The education market is complex and unique, and involves numerous stakeholders. Educational institutions must provide a rich learning environment and also care for students’ physical and emotional welfare. High levels of regulation and risk management are features of this sector, so educational institutions must have strong governance in place to succeed.


  • State and federal regulations are numerous and include licensing to deliver education to set standards, accreditation of teaching staff and programs, and occupational health and safety laws.
  • Accountability is a key feature of good governance, so boards must provide appropriate policy settings, reviews, and educational and financial standards.
  • Any small failure by an educational institution can have a significant impact on its reputation and enrolment, so boards must manage risk and ensure they have the right people and skills to govern to a high standard.
  • The transparency of social media means institutions can face reputational damage more quickly and easily than ever before.
  • Government funding can be taken away if an institution does not adhere to standards.
  • Changes to government regulation and policy can also have an immediate impact on an institution’s survival and its reputation (for example, international schools failed overnight when they lost vast numbers of students due to visas being cut).
  • Public schools are following the private school approach by seeking greater community input, so there is a growing need for strong board members and strong community involvement.
  • Current government policy gives greater financial autonomy to institutions, which increases the need to attract the right people to deliver high-level governance and financial controls.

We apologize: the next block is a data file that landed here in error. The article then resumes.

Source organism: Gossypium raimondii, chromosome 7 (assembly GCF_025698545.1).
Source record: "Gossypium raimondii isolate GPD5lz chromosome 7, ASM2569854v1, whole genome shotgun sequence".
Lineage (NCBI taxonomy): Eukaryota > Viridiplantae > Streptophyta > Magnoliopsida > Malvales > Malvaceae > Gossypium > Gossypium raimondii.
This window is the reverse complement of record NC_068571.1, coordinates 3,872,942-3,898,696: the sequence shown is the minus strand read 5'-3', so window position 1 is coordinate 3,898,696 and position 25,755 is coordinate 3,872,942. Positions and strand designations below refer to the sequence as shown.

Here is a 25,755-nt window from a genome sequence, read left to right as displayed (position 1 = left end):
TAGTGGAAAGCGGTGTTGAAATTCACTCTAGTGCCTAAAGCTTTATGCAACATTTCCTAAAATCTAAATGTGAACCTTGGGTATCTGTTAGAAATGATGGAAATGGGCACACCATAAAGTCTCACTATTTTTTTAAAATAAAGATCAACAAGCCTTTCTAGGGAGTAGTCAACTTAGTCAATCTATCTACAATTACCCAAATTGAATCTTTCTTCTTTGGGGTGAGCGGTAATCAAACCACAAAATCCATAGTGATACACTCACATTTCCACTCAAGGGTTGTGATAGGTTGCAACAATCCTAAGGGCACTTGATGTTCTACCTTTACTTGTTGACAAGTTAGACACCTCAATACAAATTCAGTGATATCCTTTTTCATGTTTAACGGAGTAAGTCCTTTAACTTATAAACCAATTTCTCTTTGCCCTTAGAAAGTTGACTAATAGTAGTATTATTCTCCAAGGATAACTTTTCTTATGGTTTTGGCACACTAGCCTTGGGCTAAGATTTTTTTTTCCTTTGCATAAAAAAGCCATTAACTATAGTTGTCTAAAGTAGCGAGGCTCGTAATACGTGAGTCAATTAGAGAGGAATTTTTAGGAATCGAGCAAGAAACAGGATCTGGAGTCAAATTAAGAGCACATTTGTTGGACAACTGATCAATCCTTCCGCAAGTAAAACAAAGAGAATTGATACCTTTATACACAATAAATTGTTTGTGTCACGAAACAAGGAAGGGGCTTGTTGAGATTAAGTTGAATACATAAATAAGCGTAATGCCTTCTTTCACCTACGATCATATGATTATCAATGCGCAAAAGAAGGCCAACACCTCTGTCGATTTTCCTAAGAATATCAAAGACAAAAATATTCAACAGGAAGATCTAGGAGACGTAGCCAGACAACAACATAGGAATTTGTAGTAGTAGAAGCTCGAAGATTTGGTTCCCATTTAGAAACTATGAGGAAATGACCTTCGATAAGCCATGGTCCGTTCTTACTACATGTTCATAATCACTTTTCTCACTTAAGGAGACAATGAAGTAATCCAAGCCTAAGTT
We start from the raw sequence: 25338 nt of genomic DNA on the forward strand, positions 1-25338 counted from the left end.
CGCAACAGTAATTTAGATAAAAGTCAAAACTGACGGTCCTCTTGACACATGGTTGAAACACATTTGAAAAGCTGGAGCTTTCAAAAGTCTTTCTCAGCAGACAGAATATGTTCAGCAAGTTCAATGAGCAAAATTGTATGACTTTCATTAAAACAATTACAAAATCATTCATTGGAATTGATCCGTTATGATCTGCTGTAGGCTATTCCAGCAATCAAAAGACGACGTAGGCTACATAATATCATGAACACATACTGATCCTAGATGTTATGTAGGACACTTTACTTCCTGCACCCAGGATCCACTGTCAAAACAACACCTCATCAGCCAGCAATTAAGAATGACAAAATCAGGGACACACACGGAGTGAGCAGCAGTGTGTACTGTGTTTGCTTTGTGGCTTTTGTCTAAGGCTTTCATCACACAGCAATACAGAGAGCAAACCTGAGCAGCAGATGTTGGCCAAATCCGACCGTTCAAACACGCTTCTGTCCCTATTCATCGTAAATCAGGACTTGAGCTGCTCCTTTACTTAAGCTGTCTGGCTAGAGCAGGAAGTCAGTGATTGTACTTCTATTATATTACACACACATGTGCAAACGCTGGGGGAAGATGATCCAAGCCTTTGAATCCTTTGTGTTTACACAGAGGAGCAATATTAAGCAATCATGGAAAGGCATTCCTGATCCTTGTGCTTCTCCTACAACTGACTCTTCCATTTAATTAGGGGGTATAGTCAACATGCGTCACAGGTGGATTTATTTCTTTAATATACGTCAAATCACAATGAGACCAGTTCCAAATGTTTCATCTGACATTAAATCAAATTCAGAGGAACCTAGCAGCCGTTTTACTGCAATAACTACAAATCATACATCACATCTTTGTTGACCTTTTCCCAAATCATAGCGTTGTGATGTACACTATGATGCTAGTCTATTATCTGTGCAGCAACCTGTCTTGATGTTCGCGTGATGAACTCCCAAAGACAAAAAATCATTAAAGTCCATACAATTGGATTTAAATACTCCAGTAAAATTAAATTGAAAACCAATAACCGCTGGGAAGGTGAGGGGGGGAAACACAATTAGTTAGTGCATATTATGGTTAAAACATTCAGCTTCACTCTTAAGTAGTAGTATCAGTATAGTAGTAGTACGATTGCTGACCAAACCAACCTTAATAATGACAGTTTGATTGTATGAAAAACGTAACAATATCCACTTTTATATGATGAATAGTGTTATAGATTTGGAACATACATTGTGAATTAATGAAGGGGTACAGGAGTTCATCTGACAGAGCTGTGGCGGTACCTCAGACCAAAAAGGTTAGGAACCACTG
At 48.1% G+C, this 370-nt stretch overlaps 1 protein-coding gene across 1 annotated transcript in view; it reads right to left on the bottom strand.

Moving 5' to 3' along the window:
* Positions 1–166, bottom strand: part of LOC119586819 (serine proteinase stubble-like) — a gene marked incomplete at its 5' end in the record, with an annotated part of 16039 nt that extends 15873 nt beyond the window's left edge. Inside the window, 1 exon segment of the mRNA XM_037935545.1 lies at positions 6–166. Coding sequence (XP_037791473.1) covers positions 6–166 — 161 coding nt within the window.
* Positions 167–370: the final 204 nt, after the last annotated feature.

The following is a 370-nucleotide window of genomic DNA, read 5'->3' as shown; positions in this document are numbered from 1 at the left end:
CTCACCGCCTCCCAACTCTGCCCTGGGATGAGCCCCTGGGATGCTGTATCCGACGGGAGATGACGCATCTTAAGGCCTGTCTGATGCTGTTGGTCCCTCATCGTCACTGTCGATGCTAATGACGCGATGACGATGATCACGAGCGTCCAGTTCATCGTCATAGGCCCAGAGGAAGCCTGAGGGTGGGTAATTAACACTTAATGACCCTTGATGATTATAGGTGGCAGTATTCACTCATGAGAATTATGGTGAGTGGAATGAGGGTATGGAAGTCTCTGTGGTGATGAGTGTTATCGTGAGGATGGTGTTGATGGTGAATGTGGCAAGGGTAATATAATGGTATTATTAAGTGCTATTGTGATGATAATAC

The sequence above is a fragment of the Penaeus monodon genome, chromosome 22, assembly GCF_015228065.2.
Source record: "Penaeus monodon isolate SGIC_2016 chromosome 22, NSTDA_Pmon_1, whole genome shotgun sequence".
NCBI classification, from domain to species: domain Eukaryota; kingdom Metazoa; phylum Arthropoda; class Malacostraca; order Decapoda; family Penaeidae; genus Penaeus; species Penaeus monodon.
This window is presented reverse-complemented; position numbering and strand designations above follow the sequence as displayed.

• The socioeconomic status of the community strongly influences profitability, particularly for private schools and childcare centres.

Questions that should be asked

Stakeholders in the education system should ask themselves:

  • What is the quality of the board – are they professional or volunteers from the community? Do they have the balance of skills required to govern, such as financial, legal, people, educational or community experience?
  • Do they have a clear governance policy?
  • Do they have a business plan?
  • What is the quality of the teaching staff, particularly the principal or other executive?
  • If the institution owns property, does it have a sinking fund for capital expenditure and refurbishment? If it leases buildings, what are the terms of the lease and who is responsible for refurbishment and outgoings?
  • How is this institution different from others in its area or market? What does it specialise in?
  • What is the institution’s reputation?

Our expertise

Our education specialists have a deep understanding of government policies and regulation. We also have a very sound understanding of the governance and financial management standards required to run a successful educational institution.

We have advised on a range of education projects for the private sector as well as financiers, equity houses (local and overseas) and government (Commonwealth and state).

Our experience includes:

  • operational and process reviews
  • financial analysis
  • acquisitions, mergers and divestment strategies
  • understanding and optimising key performance drivers
  • performance and best practice benchmarking
  • restructuring
  • maximising government funding opportunities
  • navigating through changing government regulations.